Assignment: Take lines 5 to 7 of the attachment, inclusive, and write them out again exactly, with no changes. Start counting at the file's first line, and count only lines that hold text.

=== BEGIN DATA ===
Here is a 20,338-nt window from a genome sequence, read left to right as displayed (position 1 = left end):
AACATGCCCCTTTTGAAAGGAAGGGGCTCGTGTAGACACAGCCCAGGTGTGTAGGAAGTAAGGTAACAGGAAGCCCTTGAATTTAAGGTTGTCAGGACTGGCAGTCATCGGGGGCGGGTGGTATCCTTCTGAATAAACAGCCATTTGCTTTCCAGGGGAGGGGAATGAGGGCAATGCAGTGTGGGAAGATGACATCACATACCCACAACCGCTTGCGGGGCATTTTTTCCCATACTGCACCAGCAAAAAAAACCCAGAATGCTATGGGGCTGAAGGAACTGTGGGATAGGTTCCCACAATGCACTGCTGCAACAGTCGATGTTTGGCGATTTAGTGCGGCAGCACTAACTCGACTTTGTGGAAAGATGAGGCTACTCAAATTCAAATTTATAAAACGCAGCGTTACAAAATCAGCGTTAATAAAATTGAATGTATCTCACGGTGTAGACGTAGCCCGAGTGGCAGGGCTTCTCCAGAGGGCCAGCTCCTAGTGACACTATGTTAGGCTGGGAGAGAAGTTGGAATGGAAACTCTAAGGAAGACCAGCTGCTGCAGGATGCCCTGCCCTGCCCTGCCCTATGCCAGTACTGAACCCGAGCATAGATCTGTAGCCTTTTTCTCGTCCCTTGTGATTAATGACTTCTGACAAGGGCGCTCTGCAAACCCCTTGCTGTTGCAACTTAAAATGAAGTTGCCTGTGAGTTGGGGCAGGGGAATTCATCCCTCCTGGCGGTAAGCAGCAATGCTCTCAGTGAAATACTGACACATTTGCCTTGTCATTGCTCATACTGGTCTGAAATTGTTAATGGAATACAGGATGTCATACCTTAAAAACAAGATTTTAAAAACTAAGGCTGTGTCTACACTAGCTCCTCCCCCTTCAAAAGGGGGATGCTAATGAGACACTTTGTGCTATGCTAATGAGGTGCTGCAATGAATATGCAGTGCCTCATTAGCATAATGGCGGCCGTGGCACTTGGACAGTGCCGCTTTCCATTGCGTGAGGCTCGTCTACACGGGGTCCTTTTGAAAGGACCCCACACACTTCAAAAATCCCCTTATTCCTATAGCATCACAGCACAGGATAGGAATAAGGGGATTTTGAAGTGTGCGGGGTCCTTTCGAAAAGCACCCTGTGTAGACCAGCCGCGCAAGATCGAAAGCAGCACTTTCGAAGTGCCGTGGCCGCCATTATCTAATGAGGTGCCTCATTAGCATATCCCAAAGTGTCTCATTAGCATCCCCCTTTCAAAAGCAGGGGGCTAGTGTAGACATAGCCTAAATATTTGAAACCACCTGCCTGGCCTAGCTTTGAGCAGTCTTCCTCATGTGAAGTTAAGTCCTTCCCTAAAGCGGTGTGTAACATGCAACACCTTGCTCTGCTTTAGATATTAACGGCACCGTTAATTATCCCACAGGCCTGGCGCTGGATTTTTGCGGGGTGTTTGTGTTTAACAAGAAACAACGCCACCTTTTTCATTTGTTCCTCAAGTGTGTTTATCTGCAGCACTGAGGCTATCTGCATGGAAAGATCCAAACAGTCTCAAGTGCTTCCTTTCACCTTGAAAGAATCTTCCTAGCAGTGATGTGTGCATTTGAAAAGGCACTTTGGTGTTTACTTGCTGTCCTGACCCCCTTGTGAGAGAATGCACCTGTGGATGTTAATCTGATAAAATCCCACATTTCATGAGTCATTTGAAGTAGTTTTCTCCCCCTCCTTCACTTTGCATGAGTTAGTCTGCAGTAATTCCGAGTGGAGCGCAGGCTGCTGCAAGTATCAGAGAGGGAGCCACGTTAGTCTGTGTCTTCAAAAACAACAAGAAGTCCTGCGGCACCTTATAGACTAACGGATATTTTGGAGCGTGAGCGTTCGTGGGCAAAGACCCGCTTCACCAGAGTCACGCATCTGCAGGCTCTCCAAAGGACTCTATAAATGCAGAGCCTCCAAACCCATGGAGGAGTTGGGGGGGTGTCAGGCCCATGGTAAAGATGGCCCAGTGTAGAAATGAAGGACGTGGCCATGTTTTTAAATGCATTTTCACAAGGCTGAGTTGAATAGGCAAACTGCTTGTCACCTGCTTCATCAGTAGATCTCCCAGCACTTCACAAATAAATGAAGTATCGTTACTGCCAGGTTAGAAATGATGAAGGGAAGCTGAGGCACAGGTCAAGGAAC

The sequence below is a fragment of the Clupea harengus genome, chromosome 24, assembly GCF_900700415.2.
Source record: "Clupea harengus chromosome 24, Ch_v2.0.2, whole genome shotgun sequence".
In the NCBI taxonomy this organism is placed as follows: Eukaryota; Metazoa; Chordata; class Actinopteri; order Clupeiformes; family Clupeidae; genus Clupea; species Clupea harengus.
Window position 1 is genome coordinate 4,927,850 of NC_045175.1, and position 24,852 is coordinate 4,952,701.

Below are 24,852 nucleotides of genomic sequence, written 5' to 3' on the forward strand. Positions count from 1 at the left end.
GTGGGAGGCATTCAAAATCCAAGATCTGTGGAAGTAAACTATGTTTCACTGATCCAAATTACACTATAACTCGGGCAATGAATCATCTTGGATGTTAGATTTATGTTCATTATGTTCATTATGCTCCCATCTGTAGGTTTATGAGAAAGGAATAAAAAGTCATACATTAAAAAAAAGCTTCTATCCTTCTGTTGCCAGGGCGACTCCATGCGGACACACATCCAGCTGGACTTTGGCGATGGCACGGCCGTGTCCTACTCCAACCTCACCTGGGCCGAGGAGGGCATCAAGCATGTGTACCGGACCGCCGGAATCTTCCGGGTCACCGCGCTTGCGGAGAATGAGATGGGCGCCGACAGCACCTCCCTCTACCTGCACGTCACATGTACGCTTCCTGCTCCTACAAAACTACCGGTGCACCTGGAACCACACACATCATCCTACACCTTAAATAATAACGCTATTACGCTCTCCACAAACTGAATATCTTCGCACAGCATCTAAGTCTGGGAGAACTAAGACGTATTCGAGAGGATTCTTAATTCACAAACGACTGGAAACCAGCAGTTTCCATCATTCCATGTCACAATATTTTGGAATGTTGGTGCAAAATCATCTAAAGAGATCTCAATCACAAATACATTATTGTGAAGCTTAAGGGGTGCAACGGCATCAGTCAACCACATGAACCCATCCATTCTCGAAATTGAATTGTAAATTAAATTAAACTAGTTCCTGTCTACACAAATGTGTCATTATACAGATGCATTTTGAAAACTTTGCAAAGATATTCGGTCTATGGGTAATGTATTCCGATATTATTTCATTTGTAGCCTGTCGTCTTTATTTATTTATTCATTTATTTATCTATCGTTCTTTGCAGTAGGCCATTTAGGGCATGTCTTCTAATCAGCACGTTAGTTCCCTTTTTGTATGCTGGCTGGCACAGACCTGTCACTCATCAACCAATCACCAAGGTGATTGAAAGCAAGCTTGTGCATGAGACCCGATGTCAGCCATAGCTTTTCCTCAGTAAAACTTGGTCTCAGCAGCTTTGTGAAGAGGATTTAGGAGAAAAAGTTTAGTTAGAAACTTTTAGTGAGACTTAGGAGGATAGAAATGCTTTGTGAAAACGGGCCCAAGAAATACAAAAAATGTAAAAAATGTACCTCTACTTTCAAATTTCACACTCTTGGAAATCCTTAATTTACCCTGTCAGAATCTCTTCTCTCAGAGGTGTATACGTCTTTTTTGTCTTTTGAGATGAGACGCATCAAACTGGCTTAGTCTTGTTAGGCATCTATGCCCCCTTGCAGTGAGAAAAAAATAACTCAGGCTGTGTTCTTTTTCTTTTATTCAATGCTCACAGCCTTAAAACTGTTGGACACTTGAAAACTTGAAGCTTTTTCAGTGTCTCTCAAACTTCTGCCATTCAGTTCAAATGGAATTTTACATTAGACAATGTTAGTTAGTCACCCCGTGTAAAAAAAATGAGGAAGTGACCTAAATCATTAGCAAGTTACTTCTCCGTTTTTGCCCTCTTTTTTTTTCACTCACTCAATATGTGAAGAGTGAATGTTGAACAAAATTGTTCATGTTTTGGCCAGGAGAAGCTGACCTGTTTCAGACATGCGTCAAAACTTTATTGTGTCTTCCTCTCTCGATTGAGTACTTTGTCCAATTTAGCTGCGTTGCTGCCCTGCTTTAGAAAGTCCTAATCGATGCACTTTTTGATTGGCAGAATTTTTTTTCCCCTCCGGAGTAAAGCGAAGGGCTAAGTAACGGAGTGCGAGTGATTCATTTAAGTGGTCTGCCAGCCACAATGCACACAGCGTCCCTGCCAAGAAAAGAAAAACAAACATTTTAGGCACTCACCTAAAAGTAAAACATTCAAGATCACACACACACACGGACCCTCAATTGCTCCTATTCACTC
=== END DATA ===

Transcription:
In the NCBI taxonomy this organism is placed as follows: Eukaryota; Metazoa; Chordata; class Actinopteri; order Clupeiformes; family Clupeidae; genus Clupea; species Clupea harengus.
Window position 1 is genome coordinate 4,927,850 of NC_045175.1, and position 24,852 is coordinate 4,952,701.

Below are 24,852 nucleotides of genomic sequence, written 5' to 3' on the forward strand. Positions count from 1 at the left end.